Mahjong : Building The Community Foundation and How To Play The Game?

Mahjong is a tile-based game normally played with four players. Said to have been developed during the qing dynasty, it spread throughout the world since the early 20th century. 

Called 麻雀, meaning “sparrow” as the clacking of the tiles sounded like the chattering of the sparrows, whilst its origins are not completely clear, one theory suggests that it was adapted from an earlier game called 馬吊, madiao, a card game. Locals have also been know to refer to playing as––“dry swimming” (游乾水)––because of the movement your hands make when you shuffle the tiles.

A game of strategy, luck and skill, here, we're listing everything you need to start out, from general rules, to gameplay and how to win.

General rules & how to play

There are different geographic variations of Mahjong (ie. American Mahjong, Taiwanese Mahjong, Japanese Mahjong, etc.) and equally as important, there are house rules. It is important at the beginning of the game to ensure all players are aware of the style, any house rules added, and if money will be involved and how much is the monetary value.

In Hong Kong, the most common style is the Hong Kong Mahjong/Cantonese Mahjong which is the style in most of the Hong Kong Mahjong movies from the '90s. A great one to watch with English subtitles is called Fat Choi Spirit with Andy Lau, available on Netflix. Another style that has gained a lot of popularity in the last few decades is the Hong Kong Taiwanese style, which is what a lot of my aunties and locals play nowadays. For the sake of this guide, we will be concentrating on the game play and strategy for the Hong Kong/Cantonese style. 


  • Hong Kong/Cantonese style Mahjong tiles (144 tiles)
  • A mahjong table

Number of players:

You will need four players. You can adapt the game to three people, but it's more fun with four people. To play mahjong, we call it “open table” (開枱), so if you can only find three people, we refer as we are “a table missing a leg” (少隻腳) or three missing one (三缺一 ).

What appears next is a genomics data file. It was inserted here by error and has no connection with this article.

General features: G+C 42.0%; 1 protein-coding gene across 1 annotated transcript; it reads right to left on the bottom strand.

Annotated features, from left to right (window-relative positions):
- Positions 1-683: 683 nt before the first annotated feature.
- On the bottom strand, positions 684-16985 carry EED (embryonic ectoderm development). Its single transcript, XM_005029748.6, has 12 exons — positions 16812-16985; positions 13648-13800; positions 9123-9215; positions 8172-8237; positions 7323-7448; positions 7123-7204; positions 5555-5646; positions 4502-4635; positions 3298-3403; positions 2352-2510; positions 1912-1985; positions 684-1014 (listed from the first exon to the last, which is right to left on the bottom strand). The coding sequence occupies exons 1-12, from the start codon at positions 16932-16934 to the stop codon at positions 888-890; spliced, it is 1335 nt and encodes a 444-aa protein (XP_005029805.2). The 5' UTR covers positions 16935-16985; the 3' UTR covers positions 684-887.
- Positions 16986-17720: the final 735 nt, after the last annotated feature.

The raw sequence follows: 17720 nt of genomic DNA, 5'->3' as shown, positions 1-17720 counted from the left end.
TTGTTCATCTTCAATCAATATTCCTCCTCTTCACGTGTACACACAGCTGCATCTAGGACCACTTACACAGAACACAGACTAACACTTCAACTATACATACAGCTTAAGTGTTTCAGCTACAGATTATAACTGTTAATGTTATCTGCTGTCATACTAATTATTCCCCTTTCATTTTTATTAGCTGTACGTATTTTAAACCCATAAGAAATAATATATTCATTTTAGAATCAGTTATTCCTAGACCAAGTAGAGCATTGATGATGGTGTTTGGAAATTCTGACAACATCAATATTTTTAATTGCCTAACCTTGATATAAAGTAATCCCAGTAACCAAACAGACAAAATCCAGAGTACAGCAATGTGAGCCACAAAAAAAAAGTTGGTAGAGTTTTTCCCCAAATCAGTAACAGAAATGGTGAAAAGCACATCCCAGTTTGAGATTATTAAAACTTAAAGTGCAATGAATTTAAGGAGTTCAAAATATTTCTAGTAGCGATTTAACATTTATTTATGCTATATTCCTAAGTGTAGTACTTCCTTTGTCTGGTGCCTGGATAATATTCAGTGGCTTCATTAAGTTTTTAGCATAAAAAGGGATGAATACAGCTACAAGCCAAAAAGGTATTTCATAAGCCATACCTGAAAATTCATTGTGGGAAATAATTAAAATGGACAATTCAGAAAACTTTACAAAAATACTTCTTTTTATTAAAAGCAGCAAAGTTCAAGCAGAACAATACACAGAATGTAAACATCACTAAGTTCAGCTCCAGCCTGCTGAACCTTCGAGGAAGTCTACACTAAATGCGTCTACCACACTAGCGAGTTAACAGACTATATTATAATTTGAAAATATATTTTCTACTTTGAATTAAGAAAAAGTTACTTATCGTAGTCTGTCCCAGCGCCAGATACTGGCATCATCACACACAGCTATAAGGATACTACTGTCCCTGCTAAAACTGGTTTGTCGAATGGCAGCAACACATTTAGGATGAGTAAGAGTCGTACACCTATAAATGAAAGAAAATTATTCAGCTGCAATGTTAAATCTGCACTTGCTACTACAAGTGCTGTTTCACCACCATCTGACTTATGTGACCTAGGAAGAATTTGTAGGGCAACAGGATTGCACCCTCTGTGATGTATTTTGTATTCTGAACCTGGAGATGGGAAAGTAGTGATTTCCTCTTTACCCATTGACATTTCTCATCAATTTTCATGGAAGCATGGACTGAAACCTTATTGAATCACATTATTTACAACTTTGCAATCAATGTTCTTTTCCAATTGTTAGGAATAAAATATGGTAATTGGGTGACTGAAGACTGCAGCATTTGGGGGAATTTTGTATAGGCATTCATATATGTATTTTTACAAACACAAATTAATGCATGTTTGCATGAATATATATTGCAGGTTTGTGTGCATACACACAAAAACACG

How long is Mahjong?

A session of Mahjong is three rounds––the East, South, West and then North round and each player takes turns being the dealer for each round; therefore, it is at least 16 games before a session of Mahjong is completed and that takes around two hours. Also, we don’t usually sit down to play just one session, we will most likely play eight or 12 rounds in one gathering.


You start out with your own pot of chips which would be equivalent to a monetary amount, if you’re playing with money. If you win a hand, you get rewarded with chips, and if you give someone their winning tile, then you pay with your chips. The objective at the end of your session of Mahjong is for your pot of chips to be even or above what you started with.


The game is played with 144 tiles and they comprise of:

  • Three suits (36 tiles in each suit; 108 suit tiles total). The circles, bamboo and character suit numbered 1-9 with four tiles of each.
  • Honour tiles (28 tiles total). Honour tiles are spilt into 1) Dragons––Green, Red and White with four tiles of each and 2) Winds––East, South, West, and North with four tiles of each.
  • Eight flowers (eight tiles). There are flour flowers and flour seasons, but it’s generally collectively referred to as just flowers.